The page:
- 5 of 5 copies available at Evergreen Indiana.
0 current holds with 5 total copies.
|Location||Call Number / Copy Notes||Barcode||Shelving Location||Status||Due Date|
|Indiana State Library - Indianapolis||[Mss I] ISLI L100 (Text)||920422-1001||Cage Manuscripts||Available||-|
|Indiana State Library - Indianapolis||[Mss I] ISLI OB3 (Text)||8789-9988||Cage Manuscripts||Available||-|
|Indiana State Library - Indianapolis||[Mss I] ISLI OBC73 (Text)||8999-7777||Cage Manuscripts||Available||-|
|Indiana State Library - Indianapolis||[Mss I] ISLI OBD9 (Text)||7989-9787||Cage Manuscripts||Available||-|
|Indiana State Library - Indianapolis||[Mss I] ISLI V95 (Text)||7874-9598||Cage Manuscripts||Available||-|
- Physical Description: 5.0 Cubic feet 6 manuscript boxes, 1 large oversize box, 16 volumes
|General Note:|| Processing Information: Collection processing completed 2005/12 by Christina Baich. EAD finding aid created 2017/12/07 by Lauren Patton.
|Restrictions on Access Note:|| This collection is open for research.
|Summary, etc.:|| The collection includes materials dating from 1863 to 1934, although the bulk of the materials date from 1868 to 1925. Materials include Marshall's speeches on Democratic politics and state and national affairs (1880's-1925); speeches to Masons and other fraternal organizations; speeches on law, schools, and history; and a manuscript draft of his Recollections. The correspondence covers his political affairs (1908-1925); letters of condolence written at his death (1925); and family correspondence from Lewis County, Missouri (1860's). Also included are addresses and messages as Governor to the state legislature (1909-1913); invitations, programs, menus, inauguration materials, and other memorabilia as vice-president (1913-1921); Marshall's school compositions and notebook from Wabash College (1868-1872); and various political books.The scrapbooks contain clippings of family news (1890's); newspaper stories on his gubernatorial campaign (1908); newspaper stories on the presidential campaign of Woodrow Wilson (1912) and his terms as vice-president (1913-1921); his newspaper columns on foreign affairs and current events (1921-1922, 1925); his obituaries (1925); and Marshall's collection of political cartoons. Clippings within each scrapbook are not necessarily in chronological order.The oversized folders primarily contain certificates received by Marshall as a Mason and throughout his political career.Correspondents include Evangeline Booth, William E. Borah, William Jennings Bryan, Baron de Cartier, Calvin Coolidge, Stephen A. Douglas, Sir Auckland Geddes, Solomon B. Griffin, Warren G. Harding, Thomas A. Hendricks, Jules Jusserand, Helen Keller, Robert Lansing, Meredith Nicholson, John J. Pershing, Albert C. Ritchie, Elihu Root, William Howard Taft, Henry Van Dyke, Edith Bolling Wilson, and Woodrow Wilson.
|Preferred Citation of Described Materials Note:|| Thomas Riley Marshall papers, Rare Books and Manuscripts, Indiana State Library
|Terms Governing Use and Reproduction Note:|| Legal title, copyright, and literary rights reside with Rare Books and Manuscripts, Indiana State Library, Indianapolis, IN. All requests to publish or quote from manuscripts must be submitted to Rare Books and Manuscripts.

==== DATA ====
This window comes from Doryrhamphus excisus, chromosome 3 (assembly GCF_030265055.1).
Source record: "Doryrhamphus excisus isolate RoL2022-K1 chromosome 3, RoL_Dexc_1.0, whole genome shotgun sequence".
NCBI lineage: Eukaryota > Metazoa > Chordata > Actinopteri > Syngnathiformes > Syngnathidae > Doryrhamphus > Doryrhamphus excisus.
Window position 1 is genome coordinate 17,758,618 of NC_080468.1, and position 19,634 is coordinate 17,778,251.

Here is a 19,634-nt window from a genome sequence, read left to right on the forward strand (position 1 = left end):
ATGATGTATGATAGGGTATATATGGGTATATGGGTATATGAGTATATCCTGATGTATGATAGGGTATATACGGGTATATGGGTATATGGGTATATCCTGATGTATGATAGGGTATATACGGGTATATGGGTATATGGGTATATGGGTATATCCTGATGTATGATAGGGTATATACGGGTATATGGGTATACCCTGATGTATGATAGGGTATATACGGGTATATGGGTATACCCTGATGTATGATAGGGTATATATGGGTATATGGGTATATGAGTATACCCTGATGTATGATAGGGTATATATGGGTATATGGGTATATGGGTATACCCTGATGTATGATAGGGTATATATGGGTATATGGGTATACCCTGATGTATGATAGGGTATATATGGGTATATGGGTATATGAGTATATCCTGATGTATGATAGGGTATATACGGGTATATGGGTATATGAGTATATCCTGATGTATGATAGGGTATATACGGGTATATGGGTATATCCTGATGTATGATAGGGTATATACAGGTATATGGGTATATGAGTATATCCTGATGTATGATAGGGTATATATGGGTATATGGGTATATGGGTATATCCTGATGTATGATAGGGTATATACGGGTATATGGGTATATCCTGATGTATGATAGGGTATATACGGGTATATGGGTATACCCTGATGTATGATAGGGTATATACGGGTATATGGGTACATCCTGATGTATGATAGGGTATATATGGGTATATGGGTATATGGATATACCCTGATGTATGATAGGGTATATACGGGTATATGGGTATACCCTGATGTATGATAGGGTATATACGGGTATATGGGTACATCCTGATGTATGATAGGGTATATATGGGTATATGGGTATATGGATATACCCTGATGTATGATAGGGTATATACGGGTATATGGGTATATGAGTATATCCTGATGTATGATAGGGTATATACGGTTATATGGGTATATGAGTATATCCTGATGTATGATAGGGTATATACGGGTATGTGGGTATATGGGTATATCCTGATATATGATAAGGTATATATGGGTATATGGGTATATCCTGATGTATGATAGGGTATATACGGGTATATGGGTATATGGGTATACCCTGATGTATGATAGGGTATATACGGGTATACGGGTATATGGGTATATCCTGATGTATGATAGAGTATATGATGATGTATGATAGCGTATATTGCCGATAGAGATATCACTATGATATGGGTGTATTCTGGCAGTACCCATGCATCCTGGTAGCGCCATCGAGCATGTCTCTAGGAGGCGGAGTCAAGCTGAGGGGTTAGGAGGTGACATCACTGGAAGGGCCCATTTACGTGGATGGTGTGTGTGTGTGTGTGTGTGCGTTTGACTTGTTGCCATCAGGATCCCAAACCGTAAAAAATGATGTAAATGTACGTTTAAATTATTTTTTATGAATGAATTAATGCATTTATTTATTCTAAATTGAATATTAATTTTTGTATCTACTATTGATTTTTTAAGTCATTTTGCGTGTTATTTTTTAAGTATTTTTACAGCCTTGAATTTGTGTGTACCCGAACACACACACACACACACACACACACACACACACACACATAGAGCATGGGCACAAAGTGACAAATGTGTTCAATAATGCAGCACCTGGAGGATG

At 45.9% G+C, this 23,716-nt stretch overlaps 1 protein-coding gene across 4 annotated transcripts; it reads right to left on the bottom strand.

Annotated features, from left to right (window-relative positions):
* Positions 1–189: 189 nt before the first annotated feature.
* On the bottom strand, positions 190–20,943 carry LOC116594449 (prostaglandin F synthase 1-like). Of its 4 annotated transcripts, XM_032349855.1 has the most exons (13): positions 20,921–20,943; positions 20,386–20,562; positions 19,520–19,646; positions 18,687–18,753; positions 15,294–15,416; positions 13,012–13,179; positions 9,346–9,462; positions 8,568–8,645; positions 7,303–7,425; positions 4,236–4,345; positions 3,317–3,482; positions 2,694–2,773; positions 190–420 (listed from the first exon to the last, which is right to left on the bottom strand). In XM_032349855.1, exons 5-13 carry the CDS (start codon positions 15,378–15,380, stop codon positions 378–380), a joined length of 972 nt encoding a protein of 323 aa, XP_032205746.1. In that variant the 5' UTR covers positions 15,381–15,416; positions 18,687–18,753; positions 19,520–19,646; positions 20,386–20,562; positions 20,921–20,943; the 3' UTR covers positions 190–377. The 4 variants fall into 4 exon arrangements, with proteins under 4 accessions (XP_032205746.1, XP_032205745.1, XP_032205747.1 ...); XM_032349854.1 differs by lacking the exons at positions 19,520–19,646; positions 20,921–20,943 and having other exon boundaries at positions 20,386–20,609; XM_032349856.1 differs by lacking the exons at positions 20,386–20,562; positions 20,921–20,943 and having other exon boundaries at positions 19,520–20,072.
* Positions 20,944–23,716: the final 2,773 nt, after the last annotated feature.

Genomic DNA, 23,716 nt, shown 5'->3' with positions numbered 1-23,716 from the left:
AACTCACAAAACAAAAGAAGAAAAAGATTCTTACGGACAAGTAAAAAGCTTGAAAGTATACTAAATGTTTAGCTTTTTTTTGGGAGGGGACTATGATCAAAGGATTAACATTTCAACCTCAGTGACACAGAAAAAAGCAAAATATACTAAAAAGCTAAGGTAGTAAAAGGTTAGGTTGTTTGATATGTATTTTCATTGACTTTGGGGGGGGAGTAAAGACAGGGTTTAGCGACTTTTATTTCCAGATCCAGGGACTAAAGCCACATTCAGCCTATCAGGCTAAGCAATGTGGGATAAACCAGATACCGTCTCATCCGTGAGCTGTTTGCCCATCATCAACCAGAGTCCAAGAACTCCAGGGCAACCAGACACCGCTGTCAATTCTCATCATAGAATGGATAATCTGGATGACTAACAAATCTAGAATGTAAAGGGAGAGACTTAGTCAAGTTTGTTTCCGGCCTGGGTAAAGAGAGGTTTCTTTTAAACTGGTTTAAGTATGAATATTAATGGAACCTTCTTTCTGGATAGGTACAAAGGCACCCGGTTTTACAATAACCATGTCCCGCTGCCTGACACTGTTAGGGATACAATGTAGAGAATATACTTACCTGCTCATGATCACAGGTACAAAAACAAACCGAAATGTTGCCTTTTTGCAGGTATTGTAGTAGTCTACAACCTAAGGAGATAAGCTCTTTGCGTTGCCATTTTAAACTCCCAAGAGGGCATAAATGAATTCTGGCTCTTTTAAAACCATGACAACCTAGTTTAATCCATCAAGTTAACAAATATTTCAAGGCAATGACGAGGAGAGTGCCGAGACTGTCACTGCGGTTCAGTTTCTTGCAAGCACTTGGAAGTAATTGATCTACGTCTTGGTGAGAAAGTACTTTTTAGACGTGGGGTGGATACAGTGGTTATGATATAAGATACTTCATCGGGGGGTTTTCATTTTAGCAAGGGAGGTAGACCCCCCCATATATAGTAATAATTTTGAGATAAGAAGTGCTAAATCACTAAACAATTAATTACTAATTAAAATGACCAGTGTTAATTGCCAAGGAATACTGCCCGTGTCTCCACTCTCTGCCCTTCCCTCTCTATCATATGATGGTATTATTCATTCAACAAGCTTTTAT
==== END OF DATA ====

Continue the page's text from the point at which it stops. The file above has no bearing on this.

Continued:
|Biographical or Historical Data:|| Thomas Riley Marshall was born on March 14, 1854 in North Manchester, Indiana, to Daniel M. and Martha A. Patterson Marshall. He received an A.B. degree (1873) and an A.M. degree (1876) from Wabash College. In 1875, he was admitted ot the Indiana bar and began practicing law in Columbia City, Whitley County, Indiana. He was a partner in the firm Marshall, McNagny, and Clugston. In 1878, Marshall was engaged to Catherine Hooper, but she died the day before their wedding. Marshall remained a bachelor until 1895 when he married Lois Kimsey. They were a happy and devoted couple despite the nearly twenty-year age difference. Lois accompanied him throughout his campaigns for governor and vice-president.Although active in local Democratic politics, marshall was still a Columbia City lawyer when elected Governor of Indiana in 1908. In 1912, marshall received the Democratic nomination for vice-president, sharing the ticket with Woodrow Wilson. They won the election and were re-elected in 1916. Marshall served as vice-president until 1921, taking a more hands-on role following Wilson's illness in 1919. Marshall continued to be a popular public speaker after leaving office and was extremely active in the Masons throughout his life. His autobiography, Recollections of Thomas Riley Marshall, was published posthumously. He died on June 1, 1925 in Washington, D.C.Sources:Indiana Governor Thomas Riley Marshall. Indiana Historical Bureau. 20 Dec. 2005. .Post, Margaret Moore. First Ladies of Indiana and the Governors, 1816-1984. Indianapolis: Pierson Publishing Company, 1984."Thomas Riley marshall." Enecylopedia Americana. 20 Dec. 2005. .
|Ownership and Custodial History:|| This collection was received by Rare Books and Manuscripts as a donation from Mrs. Thomas R. Marshall on 1931/11/04, 1931/12/14, and 1938/09/19, Mr. Donald Frank on 1987/06/03, and Bernice Carver 1881/10/27 and 1881/12/13.
|Accumulation and Frequency of Use Note:|| No further additions are expected.
Search for related items by subject
|Subject:||Wilson, Woodrow, 1856-1924
Democratic Party (Ind.)
Democratic Party (U.S.)
Freemasons > Indiana.
Governors > Indiana.
Lawyers > Indiana.
Political campaigns > 20th century.
Vice-Presidents > United States.